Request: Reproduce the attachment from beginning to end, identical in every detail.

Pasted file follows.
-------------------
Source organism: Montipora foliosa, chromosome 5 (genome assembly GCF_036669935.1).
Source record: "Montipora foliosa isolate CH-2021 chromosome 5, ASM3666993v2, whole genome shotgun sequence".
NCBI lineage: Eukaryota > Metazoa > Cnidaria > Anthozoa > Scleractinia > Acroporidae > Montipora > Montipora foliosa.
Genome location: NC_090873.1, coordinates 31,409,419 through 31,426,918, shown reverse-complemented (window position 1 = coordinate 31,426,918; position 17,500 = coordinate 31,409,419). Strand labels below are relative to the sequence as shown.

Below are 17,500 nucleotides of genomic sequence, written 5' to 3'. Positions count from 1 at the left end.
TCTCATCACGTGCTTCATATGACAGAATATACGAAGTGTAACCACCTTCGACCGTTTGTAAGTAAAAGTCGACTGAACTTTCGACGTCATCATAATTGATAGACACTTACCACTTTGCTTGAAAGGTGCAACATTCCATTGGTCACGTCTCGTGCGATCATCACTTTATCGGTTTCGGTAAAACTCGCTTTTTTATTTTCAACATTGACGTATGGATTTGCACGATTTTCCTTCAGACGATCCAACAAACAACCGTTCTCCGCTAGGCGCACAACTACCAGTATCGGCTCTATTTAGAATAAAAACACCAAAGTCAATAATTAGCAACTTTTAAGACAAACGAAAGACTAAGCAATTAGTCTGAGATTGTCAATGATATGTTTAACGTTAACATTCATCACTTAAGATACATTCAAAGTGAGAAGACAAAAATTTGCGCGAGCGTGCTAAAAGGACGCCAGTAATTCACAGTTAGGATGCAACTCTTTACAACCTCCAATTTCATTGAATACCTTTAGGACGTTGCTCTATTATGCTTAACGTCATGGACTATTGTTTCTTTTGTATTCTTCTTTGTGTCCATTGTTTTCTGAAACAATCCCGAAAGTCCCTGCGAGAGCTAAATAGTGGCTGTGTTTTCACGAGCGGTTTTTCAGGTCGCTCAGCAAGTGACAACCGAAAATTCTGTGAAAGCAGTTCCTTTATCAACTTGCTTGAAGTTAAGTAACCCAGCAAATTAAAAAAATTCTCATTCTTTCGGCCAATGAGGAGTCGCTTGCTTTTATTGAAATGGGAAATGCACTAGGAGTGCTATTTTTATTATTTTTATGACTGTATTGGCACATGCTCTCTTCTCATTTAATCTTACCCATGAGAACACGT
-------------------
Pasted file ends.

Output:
Source organism: Montipora foliosa, chromosome 5 (genome assembly GCF_036669935.1).
Source record: "Montipora foliosa isolate CH-2021 chromosome 5, ASM3666993v2, whole genome shotgun sequence".
NCBI lineage: Eukaryota > Metazoa > Cnidaria > Anthozoa > Scleractinia > Acroporidae > Montipora > Montipora foliosa.
Genome location: NC_090873.1, coordinates 31,409,419 through 31,426,918, shown reverse-complemented (window position 1 = coordinate 31,426,918; position 17,500 = coordinate 31,409,419). Strand labels below are relative to the sequence as shown.

Below are 17,500 nucleotides of genomic sequence, written 5' to 3'. Positions count from 1 at the left end.
TCTCATCACGTGCTTCATATGACAGAATATACGAAGTGTAACCACCTTCGACCGTTTGTAAGTAAAAGTCGACTGAACTTTCGACGTCATCATAATTGATAGACACTTACCACTTTGCTTGAAAGGTGCAACATTCCATTGGTCACGTCTCGTGCGATCATCACTTTATCGGTTTCGGTAAAACTCGCTTTTTTATTTTCAACATTGACGTATGGATTTGCACGATTTTCCTTCAGACGATCCAACAAACAACCGTTCTCCGCTAGGCGCACAACTACCAGTATCGGCTCTATTTAGAATAAAAACACCAAAGTCAATAATTAGCAACTTTTAAGACAAACGAAAGACTAAGCAATTAGTCTGAGATTGTCAATGATATGTTTAACGTTAACATTCATCACTTAAGATACATTCAAAGTGAGAAGACAAAAATTTGCGCGAGCGTGCTAAAAGGACGCCAGTAATTCACAGTTAGGATGCAACTCTTTACAACCTCCAATTTCATTGAATACCTTTAGGACGTTGCTCTATTATGCTTAACGTCATGGACTATTGTTTCTTTTGTATTCTTCTTTGTGTCCATTGTTTTCTGAAACAATCCCGAAAGTCCCTGCGAGAGCTAAATAGTGGCTGTGTTTTCACGAGCGGTTTTTCAGGTCGCTCAGCAAGTGACAACCGAAAATTCTGTGAAAGCAGTTCCTTTATCAACTTGCTTGAAGTTAAGTAACCCAGCAAATTAAAAAAATTCTCATTCTTTCGGCCAATGAGGAGTCGCTTGCTTTTATTGAAATGGGAAATGCACTAGGAGTGCTATTTTTATTATTTTTATGACTGTATTGGCACATGCTCTCTTCTCATTTAATCTTACCCATGAGAACACGT